This seems to have turned into a series, let’s call it ‘exploring the process’. The big surprise to me – after that flash of post Playful Day Knitsonik podcast inspiration – is how my brain has been going overtime with ideas ever since. Not just for this one, but for other colourwork pieces as well. I can hardly keep up. It might be why I left the keys in the front door the other morning…. Anyway, it’s all quite exciting creativity wise and, what with the silver clay burbling away in my mind as well, I haven’t felt like this in ages. But I must concentrate on this project for now and not go skittering off course. I have my trusty Bullet Journal by my side for the storing of ideas.
I have swatched the first part of this piece, and can see what is terrible and what works.
The sun and moon are nicely abstract, though I will do them in a very pale yellow. I like this glowing dark blue, it reminds me of warm summer nights on a dig site (nowhere near Stonehenge) dancing to Santana and drinking cider. Excuse my giant hand, it’s a curly stocking stitch edge:
The Trilithons are terrible, the colours are a muddle. I had more than one colour going into each row, which I can do, but it’s a huge tangly faff and hasn’t worked here. It might work in another thing though. I really want something more graphic, so back to the drawing board for those:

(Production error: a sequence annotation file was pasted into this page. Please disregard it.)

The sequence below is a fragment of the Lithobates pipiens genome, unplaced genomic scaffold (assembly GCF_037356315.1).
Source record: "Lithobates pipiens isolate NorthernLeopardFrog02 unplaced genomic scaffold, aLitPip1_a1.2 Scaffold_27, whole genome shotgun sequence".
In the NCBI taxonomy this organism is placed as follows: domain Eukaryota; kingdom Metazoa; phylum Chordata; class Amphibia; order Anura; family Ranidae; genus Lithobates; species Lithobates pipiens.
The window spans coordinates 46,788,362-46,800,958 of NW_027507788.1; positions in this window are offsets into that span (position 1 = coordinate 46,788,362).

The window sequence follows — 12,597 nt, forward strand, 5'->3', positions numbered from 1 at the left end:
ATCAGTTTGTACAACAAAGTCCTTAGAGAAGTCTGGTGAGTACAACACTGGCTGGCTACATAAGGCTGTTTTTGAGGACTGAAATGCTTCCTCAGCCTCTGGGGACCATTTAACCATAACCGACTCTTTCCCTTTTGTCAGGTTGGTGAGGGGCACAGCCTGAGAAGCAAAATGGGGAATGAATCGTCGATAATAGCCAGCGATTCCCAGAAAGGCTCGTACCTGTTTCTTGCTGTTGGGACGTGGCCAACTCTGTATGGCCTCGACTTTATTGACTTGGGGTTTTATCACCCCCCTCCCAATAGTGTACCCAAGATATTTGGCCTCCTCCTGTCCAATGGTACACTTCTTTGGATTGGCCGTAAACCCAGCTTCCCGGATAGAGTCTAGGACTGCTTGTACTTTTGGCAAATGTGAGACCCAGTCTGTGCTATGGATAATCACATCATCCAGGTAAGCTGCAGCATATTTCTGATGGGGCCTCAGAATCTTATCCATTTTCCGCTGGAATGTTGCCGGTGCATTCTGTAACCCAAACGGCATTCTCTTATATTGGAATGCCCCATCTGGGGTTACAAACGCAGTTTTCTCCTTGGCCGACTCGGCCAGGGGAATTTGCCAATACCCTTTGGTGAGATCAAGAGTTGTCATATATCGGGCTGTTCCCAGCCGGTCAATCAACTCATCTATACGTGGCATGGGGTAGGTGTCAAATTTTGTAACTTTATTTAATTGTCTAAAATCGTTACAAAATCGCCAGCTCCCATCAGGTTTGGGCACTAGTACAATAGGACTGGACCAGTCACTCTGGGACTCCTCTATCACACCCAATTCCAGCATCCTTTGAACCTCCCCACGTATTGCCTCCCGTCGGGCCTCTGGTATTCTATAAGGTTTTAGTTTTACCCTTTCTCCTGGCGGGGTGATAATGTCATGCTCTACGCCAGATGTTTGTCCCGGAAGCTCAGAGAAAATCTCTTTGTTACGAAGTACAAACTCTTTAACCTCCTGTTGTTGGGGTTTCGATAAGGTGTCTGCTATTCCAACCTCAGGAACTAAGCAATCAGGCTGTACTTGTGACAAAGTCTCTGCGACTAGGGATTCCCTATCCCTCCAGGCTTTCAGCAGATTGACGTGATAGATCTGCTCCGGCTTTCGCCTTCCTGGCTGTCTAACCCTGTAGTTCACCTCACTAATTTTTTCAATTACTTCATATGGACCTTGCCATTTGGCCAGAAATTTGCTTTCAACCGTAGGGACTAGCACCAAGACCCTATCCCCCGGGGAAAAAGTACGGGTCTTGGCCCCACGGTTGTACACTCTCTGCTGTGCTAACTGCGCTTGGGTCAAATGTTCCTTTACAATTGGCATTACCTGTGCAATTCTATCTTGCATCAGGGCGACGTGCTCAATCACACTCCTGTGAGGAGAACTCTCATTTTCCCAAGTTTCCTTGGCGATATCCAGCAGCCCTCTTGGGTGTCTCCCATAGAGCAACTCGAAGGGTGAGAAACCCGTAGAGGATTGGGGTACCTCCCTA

I think the road looks good but may need to be elsewhere in the design, and the grass verge works better as a speckly pattern – green and blue – than solid green. I’m going to try one of the Jamieson & Smith green ‘mix’ colours in the second swatch:
The next part of the design represents the things found in Bush Barrow in the 19th Century, specifically two famous finds, the lozenge and the axe head. The lozenge is still shiny to this day, the axe head would have been as well (both are bronze) and I wanted a bright pop of colour, so decided on this yellow. The background represents what happens when you dig on chalkland – grass on top, then brownish poor soil, grey, then the white chalk beneath – but I’d like to change it about a bit, make more gradations between the layers:
The final detail is this wiggly line, which is there for the sight of barrows on the horizon. Barrows would be constructed not just for burial of the dead, but – it’s thought – to mark territory, they are often found on watersheds and the tops of hills. If you stop and scan the horizon round Stonehenge you’ll see quite a few:
So there’s a lot to change due to my need for knitterly perfection (see below – that piece of yarn hanging on the BACK of a SWATCH is really annoying me) though I like the colours, and the general feel of it. I have had to order more yarn, obviously. Come back for Part III! this is only half the design….